In fourth grade, after four years in the traditional educational system, I decided to ask my parents to homeschool me. I was miles ahead of my peers both educationally and socially, and was wanting a unique challenge. With no educational experience whatsoever, my parents were willing to try.
“Everybody is a genius, but if you judge a fish the way it climbs a tree, it will live its whole life believing it is stupid.” -Albert Einstein
It drives me crazy when people measure other’s intelligence by grades. Throughout the years, I’ve learned to value education over grades. To me, this is priceless. I’ve learned the difference between learning and studying. My intelligence isn’t measured by a standardized test – I’m not a standardized person.
I love learning, but I hate studying. Being a visual person, I learn best by books; where my imagination runs wild on what life must have been like hiding from the Nazis in the forest or smuggling Bibles behind the Iron curtain. I also love documentaries and yes, movies. Being homeschooled, I have time to study my passions (WWII) and pursue interests (professional blogging).
I am a strong believer that our educational system should focus less on grades and more on actual learning. What we have created in public schools isn’t learning – it’s studying for a test. I know several teachers who enjoy teaching, but are being bogged down by the pressures of regulations and mandatory testing.
In my awkward middle school stage, I never felt pressured to be anyone else other than myself. I think this pivotal time in my life has shaped who I am today. While the majority of my peers, including many of whom I knew in middle school, were worried about fitting in, I heavily studied literature, WWII, politics, and started my blog. Again, this is something I am extremely grateful for and don’t take for granted.
While I think I’d still be the same way to some degree if I went to public school (my parents are both strong-willed, and my personality showed through even as a kindergartener), homeschooling allowed me to truly break the mold of the typical teenager, and to do so without peer judgement when it mattered the least.
For the most part, the people I do socialize with are more mature than I am, and/or help me grow in some way. (“Either you’re a blessing, or a lesson.”)
I think teens are the most capable and have the most potential of any other age group. Yet, the majority of teens are known for wasting their teen years, and it’s expected. Since the beginning of time, teens have been world changers and history makers. In today’s culture, we’ve been horribly under-estimated, and frankly, teens are expected to be idiots. Being around peers (and even some adults) with this mentality makes me bonkers, and isn’t the type of socialization I’m interested in.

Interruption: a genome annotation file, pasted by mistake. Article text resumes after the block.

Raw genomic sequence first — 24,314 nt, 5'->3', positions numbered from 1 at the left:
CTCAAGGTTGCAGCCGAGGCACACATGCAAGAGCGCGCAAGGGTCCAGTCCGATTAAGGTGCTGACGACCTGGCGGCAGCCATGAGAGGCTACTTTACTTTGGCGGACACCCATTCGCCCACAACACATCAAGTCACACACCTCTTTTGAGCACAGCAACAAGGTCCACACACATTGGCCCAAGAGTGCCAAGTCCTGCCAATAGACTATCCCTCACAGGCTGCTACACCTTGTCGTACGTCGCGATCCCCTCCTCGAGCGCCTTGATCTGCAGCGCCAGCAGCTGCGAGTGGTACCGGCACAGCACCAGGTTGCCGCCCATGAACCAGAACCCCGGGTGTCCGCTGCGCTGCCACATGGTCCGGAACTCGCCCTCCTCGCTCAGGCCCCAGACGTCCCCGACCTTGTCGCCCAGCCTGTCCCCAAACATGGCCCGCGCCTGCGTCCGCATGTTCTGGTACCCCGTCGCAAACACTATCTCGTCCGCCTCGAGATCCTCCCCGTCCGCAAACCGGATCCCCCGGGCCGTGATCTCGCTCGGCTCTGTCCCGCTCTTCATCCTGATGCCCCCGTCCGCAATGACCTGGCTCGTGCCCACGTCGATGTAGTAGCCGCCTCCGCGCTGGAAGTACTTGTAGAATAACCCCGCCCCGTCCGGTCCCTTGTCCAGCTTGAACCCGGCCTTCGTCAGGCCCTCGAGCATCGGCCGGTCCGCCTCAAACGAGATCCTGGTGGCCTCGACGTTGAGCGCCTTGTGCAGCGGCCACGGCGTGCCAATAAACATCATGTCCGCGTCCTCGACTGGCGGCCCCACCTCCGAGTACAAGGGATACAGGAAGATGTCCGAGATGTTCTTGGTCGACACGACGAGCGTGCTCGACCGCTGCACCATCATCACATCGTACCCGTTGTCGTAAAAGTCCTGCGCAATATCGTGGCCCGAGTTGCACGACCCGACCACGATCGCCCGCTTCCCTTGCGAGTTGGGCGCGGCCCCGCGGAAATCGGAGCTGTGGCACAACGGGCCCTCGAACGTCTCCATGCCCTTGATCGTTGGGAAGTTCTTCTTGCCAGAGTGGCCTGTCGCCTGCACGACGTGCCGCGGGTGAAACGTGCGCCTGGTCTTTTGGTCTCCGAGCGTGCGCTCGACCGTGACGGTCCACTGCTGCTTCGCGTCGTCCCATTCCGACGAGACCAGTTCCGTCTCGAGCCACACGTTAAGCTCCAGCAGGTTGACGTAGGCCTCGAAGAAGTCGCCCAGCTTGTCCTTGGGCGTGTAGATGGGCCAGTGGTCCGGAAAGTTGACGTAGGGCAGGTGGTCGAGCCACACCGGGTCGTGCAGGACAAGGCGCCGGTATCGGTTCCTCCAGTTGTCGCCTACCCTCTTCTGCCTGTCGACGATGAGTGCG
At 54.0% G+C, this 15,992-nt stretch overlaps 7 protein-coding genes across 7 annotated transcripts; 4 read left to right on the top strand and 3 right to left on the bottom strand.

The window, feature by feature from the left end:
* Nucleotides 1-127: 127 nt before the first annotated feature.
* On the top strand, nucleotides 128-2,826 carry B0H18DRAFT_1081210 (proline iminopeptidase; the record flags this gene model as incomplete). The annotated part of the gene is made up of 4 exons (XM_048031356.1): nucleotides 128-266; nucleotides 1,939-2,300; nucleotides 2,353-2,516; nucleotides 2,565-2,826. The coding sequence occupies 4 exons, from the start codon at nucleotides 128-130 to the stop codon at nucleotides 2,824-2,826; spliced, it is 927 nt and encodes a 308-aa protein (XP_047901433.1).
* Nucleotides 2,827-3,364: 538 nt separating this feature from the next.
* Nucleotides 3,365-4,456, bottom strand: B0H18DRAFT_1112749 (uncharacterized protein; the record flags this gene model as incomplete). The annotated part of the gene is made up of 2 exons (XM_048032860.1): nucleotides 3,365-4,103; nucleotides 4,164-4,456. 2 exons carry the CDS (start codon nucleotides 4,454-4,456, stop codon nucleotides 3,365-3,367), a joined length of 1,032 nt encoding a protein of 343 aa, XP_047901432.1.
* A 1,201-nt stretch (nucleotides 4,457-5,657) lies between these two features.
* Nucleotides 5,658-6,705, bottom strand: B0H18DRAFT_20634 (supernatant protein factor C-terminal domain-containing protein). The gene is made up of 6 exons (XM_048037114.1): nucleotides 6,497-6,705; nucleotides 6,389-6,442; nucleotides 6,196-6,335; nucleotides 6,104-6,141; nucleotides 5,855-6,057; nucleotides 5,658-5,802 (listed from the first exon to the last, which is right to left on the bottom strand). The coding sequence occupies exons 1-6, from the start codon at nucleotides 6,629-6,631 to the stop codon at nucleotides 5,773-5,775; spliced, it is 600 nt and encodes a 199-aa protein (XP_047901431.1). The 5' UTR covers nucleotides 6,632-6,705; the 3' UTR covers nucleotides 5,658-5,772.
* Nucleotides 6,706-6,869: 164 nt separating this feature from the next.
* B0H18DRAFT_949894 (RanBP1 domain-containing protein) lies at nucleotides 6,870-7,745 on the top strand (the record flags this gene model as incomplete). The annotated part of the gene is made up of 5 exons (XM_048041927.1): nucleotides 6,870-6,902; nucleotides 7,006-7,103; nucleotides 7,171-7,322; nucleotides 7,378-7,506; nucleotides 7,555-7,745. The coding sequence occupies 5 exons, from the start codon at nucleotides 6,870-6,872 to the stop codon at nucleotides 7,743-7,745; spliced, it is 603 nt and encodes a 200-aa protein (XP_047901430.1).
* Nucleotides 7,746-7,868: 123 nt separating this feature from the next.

The Prom Question
I often get asked about how I feel about never attending prom. Homeschooling has given me so many experiences beyond a school dance or prom.
For the superficial reasons, I can shop in the afternoons, take a day off school when I need a break, and do school in my sweat pants. I’m a night owl, and can stay up late and work, and wake up at around 7:30. On a more serious note, I’m closer with my family and sisters, with the sister I’m closest with having gymnastics practice every day from 4-8PM. With a half hour to and from the gym, I would never get to see her if we weren’t homeschooled.
While my peers are in color guard, debate club, and the football team – I’ve started my own business, blog, and have had the chance to speak in front of almost every local high school, and several large audiences. My business, blog, and part-time graphic design eat up the majority of my time. Add dual enrollment classes at a local college, and a State scholarship competition coming up, and I can’t imagine adding eight hours of school plus homework to the mix.
I don’t have anything against public school kids, nor do I blame them for a lot of problems our society and the public school system has created. I can’t say homeschooling is for everyone, or that every day was easy-peasy. Homeschooling requires a LOT of self-motivation, and I’ll freely admit my family gets on my nerves often and we occasionally have days that end in stressed tears. I’ve learned to accept that this is life, and life without ups and downs would be pointless.
I’m a Senior. With only a few more months of my homeschool journey left, education is one of my biggest passions and I love being able to give back, offer homeschool tips and advice, and share my story. Homeschooling isn’t about copying the public school system. It’s about finding what works best for your family.